Nothing is new, of course. It was in my first teaching year that I collapsed into a staffroom chair and Robin Ardley, the head of economics, asked me in his sage-like manner, "Di, you aren't tired, are you?"
"I'm exhausted," I moaned.
"No, no, no, my dear," he intoned. "They go home tired, not you. That's the point of education."
Wise words indeed, so how do we send the pupils home tired while we remain strong, bright and breezy? I have some suggestions.
In your department or pastoral team, do you have a system of study buddies? It works like a dream and is based on the idea that student pairings care for each other through the course. I prefer mixed gender pairings, being a slave to the teachings of Geoff Hannan, the education consultant, who argued that boys will teach girls to be risk-takers and girls will teach boys to communicate.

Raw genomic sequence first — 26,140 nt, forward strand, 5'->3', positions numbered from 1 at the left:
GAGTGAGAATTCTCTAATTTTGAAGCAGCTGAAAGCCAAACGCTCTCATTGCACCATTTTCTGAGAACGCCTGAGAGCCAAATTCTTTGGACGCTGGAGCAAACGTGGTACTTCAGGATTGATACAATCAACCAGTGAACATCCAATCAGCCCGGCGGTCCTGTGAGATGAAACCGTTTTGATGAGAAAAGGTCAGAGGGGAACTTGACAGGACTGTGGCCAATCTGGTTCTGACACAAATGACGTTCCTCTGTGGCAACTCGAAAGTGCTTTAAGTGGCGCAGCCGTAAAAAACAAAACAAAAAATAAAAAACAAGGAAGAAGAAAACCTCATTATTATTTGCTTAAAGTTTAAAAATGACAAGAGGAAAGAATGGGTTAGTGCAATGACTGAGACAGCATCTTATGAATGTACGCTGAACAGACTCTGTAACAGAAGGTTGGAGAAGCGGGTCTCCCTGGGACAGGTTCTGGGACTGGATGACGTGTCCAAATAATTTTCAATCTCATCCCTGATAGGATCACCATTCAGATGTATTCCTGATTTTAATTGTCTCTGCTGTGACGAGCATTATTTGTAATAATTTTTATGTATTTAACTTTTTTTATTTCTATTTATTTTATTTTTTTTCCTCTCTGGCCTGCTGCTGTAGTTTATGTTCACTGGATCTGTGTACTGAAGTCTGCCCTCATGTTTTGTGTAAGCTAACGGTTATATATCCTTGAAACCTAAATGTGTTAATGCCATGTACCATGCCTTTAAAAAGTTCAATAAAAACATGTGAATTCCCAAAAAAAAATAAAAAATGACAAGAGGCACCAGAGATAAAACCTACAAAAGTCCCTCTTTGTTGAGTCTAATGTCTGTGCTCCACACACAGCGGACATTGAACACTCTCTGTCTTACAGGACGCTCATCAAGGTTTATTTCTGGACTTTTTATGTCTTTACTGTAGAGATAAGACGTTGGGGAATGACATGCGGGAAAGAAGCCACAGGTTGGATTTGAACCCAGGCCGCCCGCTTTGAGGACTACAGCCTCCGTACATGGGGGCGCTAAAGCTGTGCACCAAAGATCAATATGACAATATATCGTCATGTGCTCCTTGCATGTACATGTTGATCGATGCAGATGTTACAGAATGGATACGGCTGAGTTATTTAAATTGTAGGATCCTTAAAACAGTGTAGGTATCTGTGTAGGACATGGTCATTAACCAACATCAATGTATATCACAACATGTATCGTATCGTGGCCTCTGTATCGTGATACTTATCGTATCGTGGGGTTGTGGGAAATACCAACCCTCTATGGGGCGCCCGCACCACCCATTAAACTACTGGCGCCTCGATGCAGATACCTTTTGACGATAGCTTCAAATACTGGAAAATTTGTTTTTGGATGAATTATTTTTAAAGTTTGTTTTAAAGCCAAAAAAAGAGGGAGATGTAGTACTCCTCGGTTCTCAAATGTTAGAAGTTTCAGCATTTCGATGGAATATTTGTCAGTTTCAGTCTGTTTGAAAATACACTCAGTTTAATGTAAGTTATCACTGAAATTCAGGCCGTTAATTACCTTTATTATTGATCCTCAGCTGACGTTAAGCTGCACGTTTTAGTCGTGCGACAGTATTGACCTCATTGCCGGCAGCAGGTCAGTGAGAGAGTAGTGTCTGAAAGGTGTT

Whenever a study buddy is away, their partner is responsible for making notes on the lesson, collecting work sheets and recording homework for when the buddy returns to school. When he or she comes back, you can refer them to their partner to catch up on what has happened during their absence. In this way they are not only learning your subject, but also responsibility, independent learning and teamwork.
Do your newly qualified teachers and new tutors know how to record assessments? Are they happy with their classroom management? How clear are the behaviour guidelines for your subjectpastoral area? Ensure that they have your departmental or pastoral handbook. It should cover everything they need for day-to-day work, so that they do not have to keep asking questions of you.
If you have not finished your handbook yet, refer them to Michael Marland's The Craft of the Classroom. This slim volume is still, in my opinion, essential reading for teachers. Indeed, I refresh my organisational skills at times by reading it again myself.
Deputy headteacher, Hinchingbrooke School, Huntingdon, Cambridgeshire